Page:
Just the other day, the National Wildlife Federation announced its new president – a white male "whiz kid". Last month, the Climate Reality Project, founded by Al Gore, replaced its female chief executive with a white man. Last November, the National Parks and Conservation Association replaced its veteran leader with another white male. The Union of Concerned Scientists is due to announce its new leader as early as next week. Spoiler alert: it's not going to be a woman.
Public opinion research in the US suggests women, Latinos, African-Americans, Asians and Native Americans are more concerned – and more directly affected – by climate change than other populations. Doesn't it make sense to include those who are most at risk in decisions about how we fight the defining challenge of our time?
Now take a look at the top executives at eight of the top 10 groups devoted to fighting that fight:
Sierra Club? White male.
Nature Conservancy? White male.
League of Conservation Voters? White male.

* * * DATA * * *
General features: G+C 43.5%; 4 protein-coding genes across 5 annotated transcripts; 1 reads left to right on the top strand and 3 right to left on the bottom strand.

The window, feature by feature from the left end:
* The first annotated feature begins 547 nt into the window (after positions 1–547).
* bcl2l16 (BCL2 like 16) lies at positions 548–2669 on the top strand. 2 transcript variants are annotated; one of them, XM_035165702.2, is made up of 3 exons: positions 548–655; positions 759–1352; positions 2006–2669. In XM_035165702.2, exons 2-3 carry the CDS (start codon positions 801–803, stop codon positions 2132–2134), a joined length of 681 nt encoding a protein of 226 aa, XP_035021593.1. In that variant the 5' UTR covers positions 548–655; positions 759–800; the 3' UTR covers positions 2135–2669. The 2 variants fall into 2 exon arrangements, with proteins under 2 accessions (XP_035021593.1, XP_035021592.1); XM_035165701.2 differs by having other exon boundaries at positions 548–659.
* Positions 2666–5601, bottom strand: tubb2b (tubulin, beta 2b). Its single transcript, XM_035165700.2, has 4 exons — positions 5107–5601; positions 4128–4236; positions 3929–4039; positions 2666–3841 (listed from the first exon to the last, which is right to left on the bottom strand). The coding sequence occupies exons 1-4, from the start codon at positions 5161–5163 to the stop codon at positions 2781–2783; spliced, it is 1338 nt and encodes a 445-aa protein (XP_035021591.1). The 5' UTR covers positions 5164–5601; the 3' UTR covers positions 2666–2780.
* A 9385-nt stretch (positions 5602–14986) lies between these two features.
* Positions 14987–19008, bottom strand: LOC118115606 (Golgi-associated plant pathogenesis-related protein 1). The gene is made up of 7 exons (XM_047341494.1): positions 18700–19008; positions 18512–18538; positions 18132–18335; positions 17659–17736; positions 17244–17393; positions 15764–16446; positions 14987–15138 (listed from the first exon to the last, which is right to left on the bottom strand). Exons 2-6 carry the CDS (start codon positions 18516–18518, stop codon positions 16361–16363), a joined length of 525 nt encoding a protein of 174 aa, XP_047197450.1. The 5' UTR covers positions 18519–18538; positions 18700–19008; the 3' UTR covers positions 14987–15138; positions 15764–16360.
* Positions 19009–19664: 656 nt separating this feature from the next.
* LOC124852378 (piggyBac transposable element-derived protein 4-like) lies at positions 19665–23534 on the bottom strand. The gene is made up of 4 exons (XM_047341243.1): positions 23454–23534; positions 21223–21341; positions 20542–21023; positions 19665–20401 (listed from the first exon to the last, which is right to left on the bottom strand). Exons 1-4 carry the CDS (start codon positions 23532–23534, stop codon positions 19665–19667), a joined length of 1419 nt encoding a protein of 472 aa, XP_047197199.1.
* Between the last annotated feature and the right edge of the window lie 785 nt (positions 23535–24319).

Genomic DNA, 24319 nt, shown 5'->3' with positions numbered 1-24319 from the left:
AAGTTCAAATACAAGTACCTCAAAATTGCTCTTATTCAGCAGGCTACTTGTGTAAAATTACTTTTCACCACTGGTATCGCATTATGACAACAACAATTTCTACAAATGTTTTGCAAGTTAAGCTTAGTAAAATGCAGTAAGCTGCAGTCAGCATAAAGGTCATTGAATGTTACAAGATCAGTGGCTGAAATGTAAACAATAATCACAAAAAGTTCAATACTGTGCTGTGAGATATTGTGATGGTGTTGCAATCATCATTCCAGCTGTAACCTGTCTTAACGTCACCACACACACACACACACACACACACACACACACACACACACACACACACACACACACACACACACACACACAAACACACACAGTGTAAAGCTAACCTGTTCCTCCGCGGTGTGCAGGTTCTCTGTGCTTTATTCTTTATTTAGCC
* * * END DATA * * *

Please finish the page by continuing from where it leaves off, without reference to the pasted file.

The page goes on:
World Wildlife Fund? White male.
Environmental Defense Fund? White male.
Friends of the Earth? White male.
National Audubon Society? White male.
Nature Conservancy? White male.
The very top of "Big Green" is as white and male as a Tea Party meet-up. It doesn't look like change. It doesn't even look like America. So is it any wonder environmental groups are having trouble connecting with the public on climate change? Corporate and conservative funding of climate denial is one thing, but it's beyond past time for the leaders of this movement to look at how their choice in leadership is affecting their strategy and messaging.
It's not as if there haven't been opportunities: the last few years have seen a generational change as more and more founding activists of the 1970s have retired. But rather than embrace the turnover as a chance to make change, we have exceptions to the old-white-man rule:
  • The Natural Resources Defence Council has a woman president in Frances Beinecke, but she just announced her retirement.
  • Greenpeace on Tuesday chose the well-known activist Annie Leonard as their president. Women also lead at Environment America, Defenders of Wildlife and Rainforest Action Network. And not to knock their leadership, but those are much smaller organizations. They are far from the top when it comes to getting money from donor foundations – which tend to be headed by white males, too – and operate on smaller budgets. They are also less likely than Big Green groups to get the access to White House officials who would help them shape climate policy.